There’s a meme circulating in the publishing realm called the “1000 True Fans.” It goes like this: An author can make a living if he cultivates 1000 True Fans. True Fans are defined as the people who like an author’s work so much that they’ll buy just about anything that an author releases, as soon as they can get their hands on it. They’re the ones who buy the hardcover of an author’s new work as soon as it comes out. They buy ancillary products like T-shirts and coffee mugs. They write 5-star Amazon product reviews for all of an author’s works.
The True Fan as a named concept may be a relatively new development, but True Fans aren’t new. They’ve been around for a long time. People just didn’t have an official term for them.
In my humble opinion, the Gold Standard for True Fans belongs to a famous pulp writer from the 1920’s and 30’s. He was a prolific writer who published in virtually every pulp magazine available during the time period. He wrote fantasy, western, horror, adventure, and medieval adventures in a variety of venues. He was even a contributor on the periphery of H. P. Lovecraft’s Chthulu mythos. He created timeless stories of iconic heroes.
His stories are still in print today, despite his early death in 1936 at the age of 30. But ask yourself this question: Why are his stories around? Why haven’t they faded into obscurity like most of the works of other writers from that time period?
The answer: his fans.
When this author died, his fans were so devoted to his works that they banded together to promote his fiction. They created a fanzine called Amra, after a nickname that the author’s most famous character had earned in one of his best stories (the first one that I ever read by this author, as a matter of fact). A succession of executors for the author’s estate made the author’s papers and notes available to fans, who wrote numerous articles about them in Amra. Some of the fans even created a timeline for the adventures of the author’s most famous character, a highly useful reference since most of the stories had been written out-of-order.
Some of the fans who wrote articles for Amra were industry professionals, like well-known fantasy writers L. Sprague de Camp and Lin Carter, and lesser-known writers like Swedish fan Bjorn Nyberg. Amra ran for more than 30 years because fans were so interested in the author’s works. While a few of writer’s works were sporadically published in the 40’s and 50’s, he remained an obscure writer until the 60’s.
In 1966, L. Sprague de Camp made a deal with Lancer Books to publish a series of books featuring the author’s most famous character, with all of the stories placed in order according to the timeline that the fans had created. Where there were gaps in the timeline, authors like Lin Carter and L. Sprague de Camp stepped in to produce the missing pieces. The result was a highly successful 12-volume series of paperbacks. Sales were later dramatically enhanced when the books were released with flamboyant covers by Frank Frazetta, one of the top cover artists of all time for SF/Fantasy books.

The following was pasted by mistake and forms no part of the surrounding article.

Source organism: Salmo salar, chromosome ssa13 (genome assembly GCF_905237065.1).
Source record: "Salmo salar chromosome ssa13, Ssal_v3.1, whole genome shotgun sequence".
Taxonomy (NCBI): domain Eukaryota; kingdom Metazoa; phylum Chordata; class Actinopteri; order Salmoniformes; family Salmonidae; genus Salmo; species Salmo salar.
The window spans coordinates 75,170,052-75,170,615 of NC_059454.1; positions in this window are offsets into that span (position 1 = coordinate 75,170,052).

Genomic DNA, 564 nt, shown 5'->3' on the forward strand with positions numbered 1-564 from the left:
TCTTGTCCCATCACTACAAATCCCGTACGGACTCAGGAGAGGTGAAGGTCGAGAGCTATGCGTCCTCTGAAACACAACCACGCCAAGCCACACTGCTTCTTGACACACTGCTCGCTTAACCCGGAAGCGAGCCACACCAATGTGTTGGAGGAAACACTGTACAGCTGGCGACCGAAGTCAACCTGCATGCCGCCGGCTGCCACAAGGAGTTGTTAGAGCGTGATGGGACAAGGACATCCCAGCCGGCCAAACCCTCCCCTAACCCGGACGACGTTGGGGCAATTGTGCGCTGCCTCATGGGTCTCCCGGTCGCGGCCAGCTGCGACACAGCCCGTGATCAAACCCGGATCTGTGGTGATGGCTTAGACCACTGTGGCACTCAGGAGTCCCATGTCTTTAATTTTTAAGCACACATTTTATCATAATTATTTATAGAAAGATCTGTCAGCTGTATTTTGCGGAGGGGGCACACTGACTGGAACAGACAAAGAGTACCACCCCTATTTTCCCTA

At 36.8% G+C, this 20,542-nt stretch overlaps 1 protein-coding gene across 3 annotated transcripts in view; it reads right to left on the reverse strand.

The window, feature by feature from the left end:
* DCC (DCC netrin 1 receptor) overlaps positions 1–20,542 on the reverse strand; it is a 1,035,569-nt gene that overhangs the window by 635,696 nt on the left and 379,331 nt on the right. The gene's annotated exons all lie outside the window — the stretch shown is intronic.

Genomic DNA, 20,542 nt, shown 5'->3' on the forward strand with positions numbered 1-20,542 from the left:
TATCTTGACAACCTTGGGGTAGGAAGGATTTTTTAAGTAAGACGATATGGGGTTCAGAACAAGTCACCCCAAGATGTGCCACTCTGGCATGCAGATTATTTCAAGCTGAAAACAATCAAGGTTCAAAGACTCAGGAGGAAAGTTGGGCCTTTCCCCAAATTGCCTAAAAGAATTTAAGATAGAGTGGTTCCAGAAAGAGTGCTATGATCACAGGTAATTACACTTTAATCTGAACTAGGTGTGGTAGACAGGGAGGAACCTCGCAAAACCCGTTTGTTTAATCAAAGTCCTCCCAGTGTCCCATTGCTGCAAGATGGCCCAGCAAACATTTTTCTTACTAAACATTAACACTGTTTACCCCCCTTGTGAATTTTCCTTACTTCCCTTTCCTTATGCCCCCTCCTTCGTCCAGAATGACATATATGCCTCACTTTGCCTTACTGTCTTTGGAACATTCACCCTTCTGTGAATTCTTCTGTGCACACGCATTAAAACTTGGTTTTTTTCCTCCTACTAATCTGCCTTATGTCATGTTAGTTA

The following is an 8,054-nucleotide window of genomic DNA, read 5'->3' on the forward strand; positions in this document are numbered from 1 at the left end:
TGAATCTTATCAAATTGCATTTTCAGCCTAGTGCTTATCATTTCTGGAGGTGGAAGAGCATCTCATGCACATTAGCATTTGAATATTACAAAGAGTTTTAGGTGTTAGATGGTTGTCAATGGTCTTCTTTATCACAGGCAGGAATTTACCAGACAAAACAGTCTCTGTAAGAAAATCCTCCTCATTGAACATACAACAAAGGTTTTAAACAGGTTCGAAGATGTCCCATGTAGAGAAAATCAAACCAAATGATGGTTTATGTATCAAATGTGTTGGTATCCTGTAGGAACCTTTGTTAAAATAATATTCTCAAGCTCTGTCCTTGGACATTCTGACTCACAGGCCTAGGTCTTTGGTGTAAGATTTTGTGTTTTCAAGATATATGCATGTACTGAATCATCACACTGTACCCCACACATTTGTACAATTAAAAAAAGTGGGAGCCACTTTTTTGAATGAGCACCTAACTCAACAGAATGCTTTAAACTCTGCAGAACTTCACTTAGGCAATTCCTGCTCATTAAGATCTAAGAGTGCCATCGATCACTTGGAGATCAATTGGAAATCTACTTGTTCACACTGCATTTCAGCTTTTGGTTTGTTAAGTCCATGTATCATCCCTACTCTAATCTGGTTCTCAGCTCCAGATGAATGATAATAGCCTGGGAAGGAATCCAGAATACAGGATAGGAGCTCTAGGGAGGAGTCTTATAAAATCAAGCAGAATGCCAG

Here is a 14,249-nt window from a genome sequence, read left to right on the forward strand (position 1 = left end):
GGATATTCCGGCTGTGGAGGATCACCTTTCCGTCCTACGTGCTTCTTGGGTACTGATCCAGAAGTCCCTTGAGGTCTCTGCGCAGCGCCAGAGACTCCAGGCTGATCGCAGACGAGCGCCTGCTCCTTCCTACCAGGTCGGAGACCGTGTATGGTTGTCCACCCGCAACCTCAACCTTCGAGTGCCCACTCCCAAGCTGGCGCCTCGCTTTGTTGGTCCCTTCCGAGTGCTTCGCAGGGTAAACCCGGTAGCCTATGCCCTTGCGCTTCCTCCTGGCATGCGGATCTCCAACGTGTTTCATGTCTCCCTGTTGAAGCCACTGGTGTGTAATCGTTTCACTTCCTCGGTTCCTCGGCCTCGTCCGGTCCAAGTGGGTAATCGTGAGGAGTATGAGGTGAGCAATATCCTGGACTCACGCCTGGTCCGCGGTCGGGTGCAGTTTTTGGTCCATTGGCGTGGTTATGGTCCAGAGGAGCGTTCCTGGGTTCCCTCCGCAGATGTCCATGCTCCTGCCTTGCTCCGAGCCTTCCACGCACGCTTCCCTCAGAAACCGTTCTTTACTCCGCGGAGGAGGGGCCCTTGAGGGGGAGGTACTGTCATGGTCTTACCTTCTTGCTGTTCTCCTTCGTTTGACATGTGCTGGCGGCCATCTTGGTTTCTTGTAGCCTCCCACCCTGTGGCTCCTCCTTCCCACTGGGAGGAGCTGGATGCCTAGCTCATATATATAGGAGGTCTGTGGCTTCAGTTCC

Since then, just about all of the author’s works have been reprinted, often multiple times. There have been at least 5 movies made from the author’s works, including 3 about his most famous character. There have been 3 TV series made about the author’s most famous creation (one live action and two animated series). And games, and comics, and more.
All of this has occurred because of the fans who kept the memories of this author’s works alive, and even convinced a publisher to take a chance on them.
That author was Robert E. Howard. His most famous character was Conan. Other iconic characters include Kull, a tortured king from a time before Conan; Cormac mac Art, a Viking adventurer; Soloman Kane, a Puritan hunter of supernatural evil; Bran Mak Morn, the king of the Picts who fought against Romans in pre-Christian Britain; and Red Sonja, a female soldier from one of Howard’s best non-sorcerous, medieval stories (later translated into Conan’s universe by the Conan comic adaptations of Roy Thomas). And, for those who are curious, the first story I ever read of Howard’s was the famous Conan story, “The Queen of the Black Coast,” which was also the story in which Conan earned the nickname Amra.
Robert E. Howard is the Gold Standard when it comes to True Fans. They kept his works alive when it would have been so easy for them to slip into the forgotten obscurity of the pulp era. They brought Conan and Howard’s other heroes to new generations of readers. They helped Howard almost single-handedly create the fantasy sub-genre of sword-and-sorcery.
We writers should all hope to someday have fans of this caliber.